A Brief History


The University of Chicago was founded by John. D. Rockefeller in 1892 and was one of the first universities in the "uncultivated" Midwest. William Rainey Harper was its first president who wanted to combine the English style undergraduate college and the German style graduate research institution. He introduced a number of radical innovations to the university system, like the four quarter system, equal opportunity for women and minorities, and courses in the liberal arts for adults, to name a few.  Most importantly, he envisioned an institution that was primarily devoted to graduate studies!


Currently, there are approximately 4000 undergraduates and 8000 graduate and professional students attending the University of Chicago. Harper's innovations were greeted with amusement and ridicule; one kidder called the University "Harper's Bazaar." But when classes started in October of 1892, the University boasted a strong faculty, including eight former presidents of other colleges and universities.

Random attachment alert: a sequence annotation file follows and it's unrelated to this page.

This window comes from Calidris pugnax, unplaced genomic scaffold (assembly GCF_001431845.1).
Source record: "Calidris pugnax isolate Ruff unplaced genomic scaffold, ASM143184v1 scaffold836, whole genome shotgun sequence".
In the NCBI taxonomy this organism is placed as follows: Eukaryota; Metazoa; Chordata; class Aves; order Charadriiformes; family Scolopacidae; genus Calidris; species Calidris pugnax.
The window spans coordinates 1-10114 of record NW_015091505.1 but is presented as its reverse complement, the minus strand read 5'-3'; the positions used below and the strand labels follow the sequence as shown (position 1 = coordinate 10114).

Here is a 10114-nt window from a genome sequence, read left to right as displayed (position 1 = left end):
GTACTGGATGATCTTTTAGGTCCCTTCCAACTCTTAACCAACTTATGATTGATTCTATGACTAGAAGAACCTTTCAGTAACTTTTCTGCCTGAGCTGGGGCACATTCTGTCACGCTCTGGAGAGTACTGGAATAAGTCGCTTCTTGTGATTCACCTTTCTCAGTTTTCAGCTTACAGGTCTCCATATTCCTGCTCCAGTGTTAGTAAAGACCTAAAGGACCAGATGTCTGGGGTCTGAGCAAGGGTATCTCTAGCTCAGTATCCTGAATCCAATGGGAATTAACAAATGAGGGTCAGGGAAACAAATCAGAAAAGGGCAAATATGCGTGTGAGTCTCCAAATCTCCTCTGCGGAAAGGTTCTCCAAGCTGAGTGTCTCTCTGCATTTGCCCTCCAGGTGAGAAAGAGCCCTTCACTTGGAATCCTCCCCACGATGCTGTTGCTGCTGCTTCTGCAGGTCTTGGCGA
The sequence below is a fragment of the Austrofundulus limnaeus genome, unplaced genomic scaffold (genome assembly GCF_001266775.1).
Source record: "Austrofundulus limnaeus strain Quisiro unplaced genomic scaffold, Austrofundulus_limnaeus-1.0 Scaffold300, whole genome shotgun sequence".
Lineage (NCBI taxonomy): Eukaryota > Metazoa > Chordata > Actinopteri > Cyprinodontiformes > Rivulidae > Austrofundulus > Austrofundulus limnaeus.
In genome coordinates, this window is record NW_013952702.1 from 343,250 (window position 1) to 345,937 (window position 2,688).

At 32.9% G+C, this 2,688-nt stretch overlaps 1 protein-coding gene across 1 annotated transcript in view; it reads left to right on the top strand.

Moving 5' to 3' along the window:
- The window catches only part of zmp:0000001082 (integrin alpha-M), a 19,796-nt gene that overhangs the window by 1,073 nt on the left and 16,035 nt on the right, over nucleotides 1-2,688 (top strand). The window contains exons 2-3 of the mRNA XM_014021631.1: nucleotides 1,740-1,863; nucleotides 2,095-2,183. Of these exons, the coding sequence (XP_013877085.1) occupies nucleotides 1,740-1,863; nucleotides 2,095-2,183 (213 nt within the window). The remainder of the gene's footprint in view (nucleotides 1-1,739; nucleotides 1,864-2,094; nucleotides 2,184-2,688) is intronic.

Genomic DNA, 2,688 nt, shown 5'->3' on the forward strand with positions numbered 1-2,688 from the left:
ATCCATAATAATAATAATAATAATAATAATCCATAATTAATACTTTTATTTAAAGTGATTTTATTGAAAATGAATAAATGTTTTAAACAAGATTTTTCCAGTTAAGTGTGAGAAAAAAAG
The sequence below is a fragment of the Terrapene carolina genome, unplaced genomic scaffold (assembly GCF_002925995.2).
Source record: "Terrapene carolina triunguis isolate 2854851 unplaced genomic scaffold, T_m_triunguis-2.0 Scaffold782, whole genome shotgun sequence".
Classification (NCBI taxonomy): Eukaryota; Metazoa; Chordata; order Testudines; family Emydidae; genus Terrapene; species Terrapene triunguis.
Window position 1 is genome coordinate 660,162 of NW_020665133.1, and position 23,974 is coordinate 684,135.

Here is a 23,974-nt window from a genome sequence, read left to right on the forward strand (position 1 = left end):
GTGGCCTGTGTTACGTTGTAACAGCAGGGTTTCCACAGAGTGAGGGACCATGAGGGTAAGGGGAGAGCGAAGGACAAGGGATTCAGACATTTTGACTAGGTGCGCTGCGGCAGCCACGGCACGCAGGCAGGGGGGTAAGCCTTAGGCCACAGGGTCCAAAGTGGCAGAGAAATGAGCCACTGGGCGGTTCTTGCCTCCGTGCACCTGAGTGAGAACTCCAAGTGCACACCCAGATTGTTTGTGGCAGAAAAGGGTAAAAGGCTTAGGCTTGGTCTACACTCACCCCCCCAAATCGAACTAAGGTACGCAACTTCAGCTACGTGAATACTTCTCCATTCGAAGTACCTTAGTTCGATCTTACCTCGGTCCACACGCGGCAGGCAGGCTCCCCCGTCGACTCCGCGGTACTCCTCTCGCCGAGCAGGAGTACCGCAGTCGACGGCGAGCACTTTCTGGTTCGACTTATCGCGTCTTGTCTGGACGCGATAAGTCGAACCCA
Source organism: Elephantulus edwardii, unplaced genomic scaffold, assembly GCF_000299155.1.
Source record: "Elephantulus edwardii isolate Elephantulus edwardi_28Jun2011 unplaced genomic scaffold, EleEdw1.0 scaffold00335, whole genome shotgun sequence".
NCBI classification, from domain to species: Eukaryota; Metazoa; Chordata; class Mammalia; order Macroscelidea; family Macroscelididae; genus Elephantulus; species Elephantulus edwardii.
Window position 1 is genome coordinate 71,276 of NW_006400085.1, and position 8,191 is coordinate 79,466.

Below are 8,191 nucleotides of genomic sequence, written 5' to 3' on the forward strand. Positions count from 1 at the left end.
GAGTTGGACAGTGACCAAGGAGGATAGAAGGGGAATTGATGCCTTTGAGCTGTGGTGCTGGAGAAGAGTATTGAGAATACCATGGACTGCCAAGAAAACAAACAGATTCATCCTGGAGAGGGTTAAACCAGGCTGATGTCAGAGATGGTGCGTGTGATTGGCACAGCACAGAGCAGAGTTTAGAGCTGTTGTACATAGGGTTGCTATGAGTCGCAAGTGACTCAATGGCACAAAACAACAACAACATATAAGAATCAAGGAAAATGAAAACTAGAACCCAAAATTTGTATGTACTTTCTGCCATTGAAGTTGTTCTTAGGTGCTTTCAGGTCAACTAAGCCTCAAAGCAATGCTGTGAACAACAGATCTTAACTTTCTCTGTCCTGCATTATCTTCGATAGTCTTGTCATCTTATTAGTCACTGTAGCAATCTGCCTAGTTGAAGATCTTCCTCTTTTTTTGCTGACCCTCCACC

Since then, seventy-three Nobel prize recipients have been University of Chicago students, researchers, or faculty members, including 14 in chemistry! Twelve faculty members have received the prestigious National Medal of Science, including Prof. Stuart Rice, a current faculty member of the Department of Chemistry, in 1999. The many discoveries made by these scholars and their colleagues include the first self-sustaining, nuclear chain reaction, Carbon-14 dating, discovery of the atmosphere's jet stream and REM sleep, establishment of the first bloodbank, and the nation's first living-donor liver transplant.


Perhaps one can see why John D. Rockefeller said of the University of Chicago: "It is the best investment I ever made."


See Also:

An introduction to the University

Interesting Facts and Figures

Scholars and discoveries this century

History Timeline